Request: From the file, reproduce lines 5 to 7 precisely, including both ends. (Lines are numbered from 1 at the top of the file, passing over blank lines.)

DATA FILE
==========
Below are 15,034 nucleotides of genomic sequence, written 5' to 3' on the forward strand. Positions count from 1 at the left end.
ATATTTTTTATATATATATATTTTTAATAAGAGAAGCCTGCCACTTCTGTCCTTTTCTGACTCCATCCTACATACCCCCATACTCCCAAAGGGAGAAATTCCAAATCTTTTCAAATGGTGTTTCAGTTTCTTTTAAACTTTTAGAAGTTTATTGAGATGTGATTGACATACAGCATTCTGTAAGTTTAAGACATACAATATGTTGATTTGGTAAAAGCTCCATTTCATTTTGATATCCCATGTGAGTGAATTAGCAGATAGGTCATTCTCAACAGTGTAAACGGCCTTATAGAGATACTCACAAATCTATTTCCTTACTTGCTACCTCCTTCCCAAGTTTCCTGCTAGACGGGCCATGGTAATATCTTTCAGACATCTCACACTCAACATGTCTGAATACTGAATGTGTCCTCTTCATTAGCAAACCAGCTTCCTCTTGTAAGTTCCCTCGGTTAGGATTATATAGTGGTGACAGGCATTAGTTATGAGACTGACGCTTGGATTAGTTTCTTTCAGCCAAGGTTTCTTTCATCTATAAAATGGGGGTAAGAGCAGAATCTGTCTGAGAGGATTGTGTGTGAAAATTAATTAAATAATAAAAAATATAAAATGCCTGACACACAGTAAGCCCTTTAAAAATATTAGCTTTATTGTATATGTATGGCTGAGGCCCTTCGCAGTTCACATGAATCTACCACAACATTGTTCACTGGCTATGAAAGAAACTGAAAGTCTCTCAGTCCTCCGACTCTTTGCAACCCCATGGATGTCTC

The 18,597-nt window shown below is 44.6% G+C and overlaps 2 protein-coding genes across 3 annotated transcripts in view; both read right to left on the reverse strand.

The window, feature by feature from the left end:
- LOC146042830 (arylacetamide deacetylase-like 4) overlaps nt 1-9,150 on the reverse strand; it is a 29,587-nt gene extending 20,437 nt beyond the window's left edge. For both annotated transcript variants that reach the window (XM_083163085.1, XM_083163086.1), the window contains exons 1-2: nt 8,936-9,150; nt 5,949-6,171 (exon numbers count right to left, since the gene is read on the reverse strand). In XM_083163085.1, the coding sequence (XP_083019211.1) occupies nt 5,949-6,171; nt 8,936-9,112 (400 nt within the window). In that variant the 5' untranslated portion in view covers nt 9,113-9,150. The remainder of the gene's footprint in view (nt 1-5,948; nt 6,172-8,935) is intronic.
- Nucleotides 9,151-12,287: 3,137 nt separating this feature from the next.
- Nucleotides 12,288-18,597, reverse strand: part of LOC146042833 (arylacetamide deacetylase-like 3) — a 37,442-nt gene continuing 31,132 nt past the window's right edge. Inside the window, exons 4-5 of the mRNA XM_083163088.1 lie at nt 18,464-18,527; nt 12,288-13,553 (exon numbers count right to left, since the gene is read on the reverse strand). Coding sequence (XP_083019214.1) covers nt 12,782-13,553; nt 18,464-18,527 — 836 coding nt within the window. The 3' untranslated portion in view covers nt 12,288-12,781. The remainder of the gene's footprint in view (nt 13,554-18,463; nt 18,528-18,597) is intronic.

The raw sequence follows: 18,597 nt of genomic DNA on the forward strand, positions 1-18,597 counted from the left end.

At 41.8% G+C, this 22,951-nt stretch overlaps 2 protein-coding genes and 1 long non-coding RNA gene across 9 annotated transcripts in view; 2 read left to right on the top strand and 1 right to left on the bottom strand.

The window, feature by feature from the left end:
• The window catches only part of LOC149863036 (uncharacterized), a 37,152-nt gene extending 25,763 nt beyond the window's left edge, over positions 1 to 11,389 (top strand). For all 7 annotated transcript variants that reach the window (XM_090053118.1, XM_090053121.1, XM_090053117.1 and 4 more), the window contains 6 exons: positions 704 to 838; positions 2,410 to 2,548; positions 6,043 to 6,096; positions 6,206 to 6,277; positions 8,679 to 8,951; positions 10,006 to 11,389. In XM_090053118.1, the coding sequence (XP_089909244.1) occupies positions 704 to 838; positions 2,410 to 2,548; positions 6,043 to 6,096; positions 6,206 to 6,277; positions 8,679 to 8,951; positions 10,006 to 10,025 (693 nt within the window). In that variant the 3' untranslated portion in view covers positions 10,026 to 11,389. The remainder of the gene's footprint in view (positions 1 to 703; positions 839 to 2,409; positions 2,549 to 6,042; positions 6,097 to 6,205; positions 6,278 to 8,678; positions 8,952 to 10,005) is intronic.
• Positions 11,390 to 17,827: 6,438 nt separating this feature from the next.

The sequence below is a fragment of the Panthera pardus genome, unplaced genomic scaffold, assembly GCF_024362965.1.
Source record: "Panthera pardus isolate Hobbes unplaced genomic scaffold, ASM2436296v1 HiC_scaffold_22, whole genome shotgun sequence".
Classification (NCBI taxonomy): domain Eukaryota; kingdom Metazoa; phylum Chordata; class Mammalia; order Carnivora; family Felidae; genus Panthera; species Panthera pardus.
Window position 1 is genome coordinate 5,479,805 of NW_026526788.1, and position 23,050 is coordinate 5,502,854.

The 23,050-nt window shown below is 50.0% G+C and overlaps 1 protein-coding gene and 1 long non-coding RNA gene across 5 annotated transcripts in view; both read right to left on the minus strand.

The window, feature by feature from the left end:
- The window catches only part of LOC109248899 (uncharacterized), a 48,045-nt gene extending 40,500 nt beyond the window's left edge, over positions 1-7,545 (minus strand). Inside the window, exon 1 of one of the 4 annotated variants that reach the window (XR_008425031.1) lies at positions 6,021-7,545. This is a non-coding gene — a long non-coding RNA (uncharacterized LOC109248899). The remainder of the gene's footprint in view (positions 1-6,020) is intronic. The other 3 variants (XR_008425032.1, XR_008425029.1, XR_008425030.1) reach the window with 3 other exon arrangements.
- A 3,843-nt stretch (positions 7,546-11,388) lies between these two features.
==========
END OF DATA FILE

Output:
- LOC146042830 (arylacetamide deacetylase-like 4) overlaps nt 1-9,150 on the reverse strand; it is a 29,587-nt gene extending 20,437 nt beyond the window's left edge. For both annotated transcript variants that reach the window (XM_083163085.1, XM_083163086.1), the window contains exons 1-2: nt 8,936-9,150; nt 5,949-6,171 (exon numbers count right to left, since the gene is read on the reverse strand). In XM_083163085.1, the coding sequence (XP_083019211.1) occupies nt 5,949-6,171; nt 8,936-9,112 (400 nt within the window). In that variant the 5' untranslated portion in view covers nt 9,113-9,150. The remainder of the gene's footprint in view (nt 1-5,948; nt 6,172-8,935) is intronic.
- Nucleotides 9,151-12,287: 3,137 nt separating this feature from the next.
- Nucleotides 12,288-18,597, reverse strand: part of LOC146042833 (arylacetamide deacetylase-like 3) — a 37,442-nt gene continuing 31,132 nt past the window's right edge. Inside the window, exons 4-5 of the mRNA XM_083163088.1 lie at nt 18,464-18,527; nt 12,288-13,553 (exon numbers count right to left, since the gene is read on the reverse strand). Coding sequence (XP_083019214.1) covers nt 12,782-13,553; nt 18,464-18,527 — 836 coding nt within the window. The 3' untranslated portion in view covers nt 12,288-12,781. The remainder of the gene's footprint in view (nt 13,554-18,463; nt 18,528-18,597) is intronic.